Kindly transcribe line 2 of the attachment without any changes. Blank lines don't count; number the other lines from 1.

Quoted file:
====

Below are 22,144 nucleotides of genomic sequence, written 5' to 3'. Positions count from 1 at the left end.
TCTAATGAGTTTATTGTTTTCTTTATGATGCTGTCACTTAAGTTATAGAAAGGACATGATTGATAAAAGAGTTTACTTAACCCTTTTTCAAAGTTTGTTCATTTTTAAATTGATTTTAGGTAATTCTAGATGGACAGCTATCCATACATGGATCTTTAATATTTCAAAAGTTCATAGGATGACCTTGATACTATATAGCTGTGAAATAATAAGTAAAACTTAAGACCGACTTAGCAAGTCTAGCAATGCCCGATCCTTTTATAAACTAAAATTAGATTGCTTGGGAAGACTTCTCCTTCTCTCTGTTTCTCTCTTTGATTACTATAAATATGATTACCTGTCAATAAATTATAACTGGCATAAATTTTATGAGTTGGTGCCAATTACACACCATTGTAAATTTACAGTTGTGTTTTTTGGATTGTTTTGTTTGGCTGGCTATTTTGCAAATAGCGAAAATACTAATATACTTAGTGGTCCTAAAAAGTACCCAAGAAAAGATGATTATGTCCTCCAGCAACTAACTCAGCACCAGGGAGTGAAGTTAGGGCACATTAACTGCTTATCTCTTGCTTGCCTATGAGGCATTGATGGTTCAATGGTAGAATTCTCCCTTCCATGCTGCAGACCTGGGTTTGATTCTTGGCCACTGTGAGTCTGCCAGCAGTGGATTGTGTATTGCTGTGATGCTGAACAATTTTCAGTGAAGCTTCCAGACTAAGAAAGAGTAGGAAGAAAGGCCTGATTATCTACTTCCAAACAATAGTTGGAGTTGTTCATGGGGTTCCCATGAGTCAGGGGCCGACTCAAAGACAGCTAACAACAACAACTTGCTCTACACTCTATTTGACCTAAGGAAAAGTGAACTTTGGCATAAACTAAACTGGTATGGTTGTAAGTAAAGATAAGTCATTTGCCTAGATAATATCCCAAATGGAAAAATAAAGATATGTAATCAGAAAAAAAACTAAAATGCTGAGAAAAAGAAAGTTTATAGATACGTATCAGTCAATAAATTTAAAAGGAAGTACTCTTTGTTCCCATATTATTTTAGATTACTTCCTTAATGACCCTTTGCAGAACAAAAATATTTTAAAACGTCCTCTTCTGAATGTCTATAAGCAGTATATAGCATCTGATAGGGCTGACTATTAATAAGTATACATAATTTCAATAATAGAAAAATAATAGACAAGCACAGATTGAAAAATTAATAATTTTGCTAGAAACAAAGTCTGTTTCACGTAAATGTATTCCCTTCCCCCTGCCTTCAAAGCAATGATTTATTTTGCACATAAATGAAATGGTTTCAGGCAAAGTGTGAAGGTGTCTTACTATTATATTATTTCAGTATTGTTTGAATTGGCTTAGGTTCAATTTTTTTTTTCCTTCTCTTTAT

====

TCTAATGAGTTTATTGTTTTCTTTATGATGCTGTCACTTAAGTTATAGAAAGGACATGATTGATAAAAGAGTTTACTTAACCCTTTTTCAAAGTTTGTTCATTTTTAAATTGATTTTAGGTAATTCTAGATGGACAGCTATCCATACATGGATCTTTAATATTTCAAAAGTTCATAGGATGACCTTGATACTATATAGCTGTGAAATAATAAGTAAAACTTAAGACCGACTTAGCAAGTCTAGCAATGCCCGATCCTTTTATAAACTAAAATTAGATTGCTTGGGAAGACTTCTCCTTCTCTCTGTTTCTCTCTTTGATTACTATAAATATGATTACCTGTCAATAAATTATAACTGGCATAAATTTTATGAGTTGGTGCCAATTACACACCATTGTAAATTTACAGTTGTGTTTTTTGGATTGTTTTGTTTGGCTGGCTATTTTGCAAATAGCGAAAATACTAATATACTTAGTGGTCCTAAAAAGTACCCAAGAAAAGATGATTATGTCCTCCAGCAACTAACTCAGCACCAGGGAGTGAAGTTAGGGCACATTAACTGCTTATCTCTTGCTTGCCTATGAGGCATTGATGGTTCAATGGTAGAATTCTCCCTTCCATGCTGCAGACCTGGGTTTGATTCTTGGCCACTGTGAGTCTGCCAGCAGTGGATTGTGTATTGCTGTGATGCTGAACAATTTTCAGTGAAGCTTCCAGACTAAGAAAGAGTAGGAAGAAAGGCCTGATTATCTACTTCCAAACAATAGTTGGAGTTGTTCATGGGGTTCCCATGAGTCAGGGGCCGACTCAAAGACAGCTAACAACAACAACTTGCTCTACACTCTATTTGACCTAAGGAAAAGTGAACTTTGGCATAAACTAAACTGGTATGGTTGTAAGTAAAGATAAGTCATTTGCCTAGATAATATCCCAAATGGAAAAATAAAGATATGTAATCAGAAAAAAAACTAAAATGCTGAGAAAAAGAAAGTTTATAGATACGTATCAGTCAATAAATTTAAAAGGAAGTACTCTTTGTTCCCATATTATTTTAGATTACTTCCTTAATGACCCTTTGCAGAACAAAAATATTTTAAAACGTCCTCTTCTGAATGTCTATAAGCAGTATATAGCATCTGATAGGGCTGACTATTAATAAGTATACATAATTTCAATAATAGAAAAATAATAGACAAGCACAGATTGAAAAATTAATAATTTTGCTAGAAACAAAGTCTGTTTCACGTAAATGTATTCCCTTCCCCCTGCCTTCAAAGCAATGATTTATTTTGCACATAAATGAAATGGTTTCAGGCAAAGTGTGAAGGTGTCTTACTATTATATTATTTCAGTATTGTTTGAATTGGCTTAGGTTCAATTTTTTTTTTCCTTCTCTTTAT